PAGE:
Unable to locate package” Error on Ubuntu
One of the many ways of installing software in Ubuntu is to use the apt-get or the apt command. You open a terminal and use the program name to install it like this:
sudo apt install package_name
Sometimes, you may encounter an error while trying to install application in this manner. The error reads:
sudo apt-get install package_name Reading package lists... Done Building dependency tree Reading state information... Done E: Unable to locate package package_name
The error is self explanatory. Your Linux system cannot find the package that you are trying to install. But why is it so? Why can it not find the package? Let’s see some of the actions you can take to fix this issue.
Fixing ‘Unable to locate package error’ on Ubuntu
Let’s see how to troubleshoot this issue one step at a time.
1. Check the package name (no, seriously)
This should be the first thing to check. Did you make a typo in the package name? I mean, if you are trying to install vlc and you typed vcl, it will surely fail. Typos are common so make sure that you have not made any mistakes in typing the name of the package.
2. Update the repository cache
If this is the first time you are using your system after installing, you should run the update command:
sudo apt update
This command won’t update Ubuntu straightaway. I recommend to get through the concept of Ubuntu repositories. Basically, the ‘apt update’ command builds a local cache of available packages.
When you use the install command, apt package manager searches the cache to get the package and version information and then download it from its repositories over the network. If the package is not in this cache, your system won’t be able to install it.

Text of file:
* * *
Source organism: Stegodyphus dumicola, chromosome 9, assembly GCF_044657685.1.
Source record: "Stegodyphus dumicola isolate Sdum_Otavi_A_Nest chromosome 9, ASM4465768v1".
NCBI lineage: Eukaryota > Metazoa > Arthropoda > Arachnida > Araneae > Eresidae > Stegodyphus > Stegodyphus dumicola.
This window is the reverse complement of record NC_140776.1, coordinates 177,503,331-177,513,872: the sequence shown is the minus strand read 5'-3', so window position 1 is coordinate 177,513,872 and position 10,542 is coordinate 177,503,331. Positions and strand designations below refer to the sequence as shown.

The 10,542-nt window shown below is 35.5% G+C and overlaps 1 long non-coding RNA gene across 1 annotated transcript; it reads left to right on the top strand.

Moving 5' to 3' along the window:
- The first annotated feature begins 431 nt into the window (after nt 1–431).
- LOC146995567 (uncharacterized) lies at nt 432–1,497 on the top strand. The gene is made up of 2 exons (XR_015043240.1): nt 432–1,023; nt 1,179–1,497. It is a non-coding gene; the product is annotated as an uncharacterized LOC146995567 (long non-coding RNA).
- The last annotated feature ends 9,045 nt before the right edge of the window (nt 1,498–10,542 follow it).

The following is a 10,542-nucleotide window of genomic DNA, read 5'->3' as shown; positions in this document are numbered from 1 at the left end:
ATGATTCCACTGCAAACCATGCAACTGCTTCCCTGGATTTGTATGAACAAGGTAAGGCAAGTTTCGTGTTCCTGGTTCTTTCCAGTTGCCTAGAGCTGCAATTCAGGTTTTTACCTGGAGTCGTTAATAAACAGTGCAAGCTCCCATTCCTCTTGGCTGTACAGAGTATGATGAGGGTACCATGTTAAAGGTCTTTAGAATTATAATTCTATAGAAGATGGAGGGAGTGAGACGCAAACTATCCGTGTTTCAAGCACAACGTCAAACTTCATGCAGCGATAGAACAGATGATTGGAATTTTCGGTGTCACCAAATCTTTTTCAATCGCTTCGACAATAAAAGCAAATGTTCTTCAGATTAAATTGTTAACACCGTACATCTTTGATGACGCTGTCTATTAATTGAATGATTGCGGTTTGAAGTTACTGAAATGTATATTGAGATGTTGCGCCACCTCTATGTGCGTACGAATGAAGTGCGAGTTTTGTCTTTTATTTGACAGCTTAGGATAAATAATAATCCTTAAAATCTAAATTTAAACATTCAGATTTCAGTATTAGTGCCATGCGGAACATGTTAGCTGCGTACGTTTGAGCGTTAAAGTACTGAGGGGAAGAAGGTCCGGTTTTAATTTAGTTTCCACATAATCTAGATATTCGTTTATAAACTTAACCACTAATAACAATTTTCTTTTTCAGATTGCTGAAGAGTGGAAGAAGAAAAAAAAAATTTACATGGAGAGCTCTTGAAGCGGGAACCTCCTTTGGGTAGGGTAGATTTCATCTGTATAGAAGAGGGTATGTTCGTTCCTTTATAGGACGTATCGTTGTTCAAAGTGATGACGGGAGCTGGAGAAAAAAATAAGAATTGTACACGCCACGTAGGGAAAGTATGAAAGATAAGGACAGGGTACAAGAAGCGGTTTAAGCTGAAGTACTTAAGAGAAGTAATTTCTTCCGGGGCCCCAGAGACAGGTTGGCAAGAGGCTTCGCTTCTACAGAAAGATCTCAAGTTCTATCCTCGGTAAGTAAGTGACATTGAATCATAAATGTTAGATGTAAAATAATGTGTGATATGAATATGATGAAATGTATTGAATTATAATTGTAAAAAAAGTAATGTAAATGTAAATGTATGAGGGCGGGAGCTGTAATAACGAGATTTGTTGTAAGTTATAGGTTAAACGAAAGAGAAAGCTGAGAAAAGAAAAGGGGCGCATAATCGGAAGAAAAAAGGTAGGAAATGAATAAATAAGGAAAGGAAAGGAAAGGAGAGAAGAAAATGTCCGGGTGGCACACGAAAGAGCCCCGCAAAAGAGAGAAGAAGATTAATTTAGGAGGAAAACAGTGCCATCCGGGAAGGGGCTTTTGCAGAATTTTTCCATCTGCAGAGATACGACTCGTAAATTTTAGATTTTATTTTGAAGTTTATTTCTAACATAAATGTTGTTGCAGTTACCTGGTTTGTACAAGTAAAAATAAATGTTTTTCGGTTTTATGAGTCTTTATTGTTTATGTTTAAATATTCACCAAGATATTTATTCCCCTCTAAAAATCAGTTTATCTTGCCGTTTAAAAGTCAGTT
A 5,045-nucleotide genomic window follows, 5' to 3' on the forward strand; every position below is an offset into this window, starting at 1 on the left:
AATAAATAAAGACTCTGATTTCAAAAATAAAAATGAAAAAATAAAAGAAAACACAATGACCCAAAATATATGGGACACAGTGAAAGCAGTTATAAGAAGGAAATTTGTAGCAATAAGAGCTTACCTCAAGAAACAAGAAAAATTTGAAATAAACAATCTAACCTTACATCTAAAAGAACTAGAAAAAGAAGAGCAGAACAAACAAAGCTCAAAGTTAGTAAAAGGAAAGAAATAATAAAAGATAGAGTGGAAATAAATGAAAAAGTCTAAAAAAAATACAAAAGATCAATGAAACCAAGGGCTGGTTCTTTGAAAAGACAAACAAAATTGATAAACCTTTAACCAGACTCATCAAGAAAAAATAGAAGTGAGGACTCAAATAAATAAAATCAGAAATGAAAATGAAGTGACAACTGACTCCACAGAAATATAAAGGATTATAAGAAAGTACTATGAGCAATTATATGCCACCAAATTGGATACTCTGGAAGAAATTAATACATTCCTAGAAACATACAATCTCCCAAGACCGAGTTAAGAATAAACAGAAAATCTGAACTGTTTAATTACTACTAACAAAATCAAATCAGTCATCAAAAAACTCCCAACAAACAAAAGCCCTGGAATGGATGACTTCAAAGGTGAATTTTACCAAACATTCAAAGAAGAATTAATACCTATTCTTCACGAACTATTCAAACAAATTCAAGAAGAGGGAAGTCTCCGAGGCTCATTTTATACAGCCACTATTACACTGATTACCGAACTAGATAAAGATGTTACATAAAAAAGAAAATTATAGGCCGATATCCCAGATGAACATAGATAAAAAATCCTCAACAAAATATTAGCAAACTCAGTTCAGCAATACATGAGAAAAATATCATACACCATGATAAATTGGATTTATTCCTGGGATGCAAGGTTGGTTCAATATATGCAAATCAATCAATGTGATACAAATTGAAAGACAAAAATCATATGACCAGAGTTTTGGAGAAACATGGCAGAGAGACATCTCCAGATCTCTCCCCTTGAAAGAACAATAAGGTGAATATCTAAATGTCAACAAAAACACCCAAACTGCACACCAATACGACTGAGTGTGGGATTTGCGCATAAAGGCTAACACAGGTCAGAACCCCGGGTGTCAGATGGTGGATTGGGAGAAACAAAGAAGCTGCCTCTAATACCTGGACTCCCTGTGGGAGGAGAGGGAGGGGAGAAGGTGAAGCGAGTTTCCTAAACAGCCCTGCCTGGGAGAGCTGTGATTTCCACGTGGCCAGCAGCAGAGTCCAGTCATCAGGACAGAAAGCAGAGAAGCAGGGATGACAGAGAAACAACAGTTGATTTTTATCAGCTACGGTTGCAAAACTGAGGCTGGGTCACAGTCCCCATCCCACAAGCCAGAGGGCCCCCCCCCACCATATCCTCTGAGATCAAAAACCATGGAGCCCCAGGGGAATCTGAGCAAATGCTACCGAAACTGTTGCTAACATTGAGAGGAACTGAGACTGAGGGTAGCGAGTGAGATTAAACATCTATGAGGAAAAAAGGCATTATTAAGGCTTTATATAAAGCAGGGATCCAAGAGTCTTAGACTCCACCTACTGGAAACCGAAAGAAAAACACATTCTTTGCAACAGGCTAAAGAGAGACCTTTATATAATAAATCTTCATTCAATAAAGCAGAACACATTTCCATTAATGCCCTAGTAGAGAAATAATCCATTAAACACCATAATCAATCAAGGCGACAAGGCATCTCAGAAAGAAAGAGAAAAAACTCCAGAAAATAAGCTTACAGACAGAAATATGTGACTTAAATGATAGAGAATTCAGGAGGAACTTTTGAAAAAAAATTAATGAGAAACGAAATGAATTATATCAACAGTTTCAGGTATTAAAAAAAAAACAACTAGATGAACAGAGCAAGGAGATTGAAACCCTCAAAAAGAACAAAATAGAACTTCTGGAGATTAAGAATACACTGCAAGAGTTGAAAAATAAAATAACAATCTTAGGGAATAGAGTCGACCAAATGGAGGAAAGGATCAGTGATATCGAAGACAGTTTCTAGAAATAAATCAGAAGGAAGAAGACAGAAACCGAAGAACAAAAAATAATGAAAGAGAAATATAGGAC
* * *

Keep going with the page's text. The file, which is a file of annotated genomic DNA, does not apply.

When you have a freshly installed Ubuntu system, the cache is empty. This is why you should run the apt update command right after installing Ubuntu or any other distributions based on Ubuntu (like Linux Mint).
Even if its not a fresh install, your apt cache might be outdated. It’s always a good idea to update it.
3. Check if package is available for your Ubuntu version
Alright! You checked the name of the package and it is correct. You run the update command to rebuild the cache and yet you see the unable to locate package error.
It is possible that the package is really not available. But you are following the instructions mentioned on some website and everyone else seems to be able to install it like that. What could be the issue?
I can see two things here. Either the package available in Universe repository and your system hasn’t enabled it or the package is not available on your Ubuntu version altogether. Don’t get confused. I’ll explain it for you.
First step, check the Ubuntu version you are running. Open a terminal and use the following command:
You’ll get the Ubuntu version number and the codename in the output. The codename is what important here:
[email protected]:~$ lsb_release -a No LSB modules are available. Distributor ID: Ubuntu Description: Ubuntu 18.04.3 LTS Release: 18.04 Codename: bionic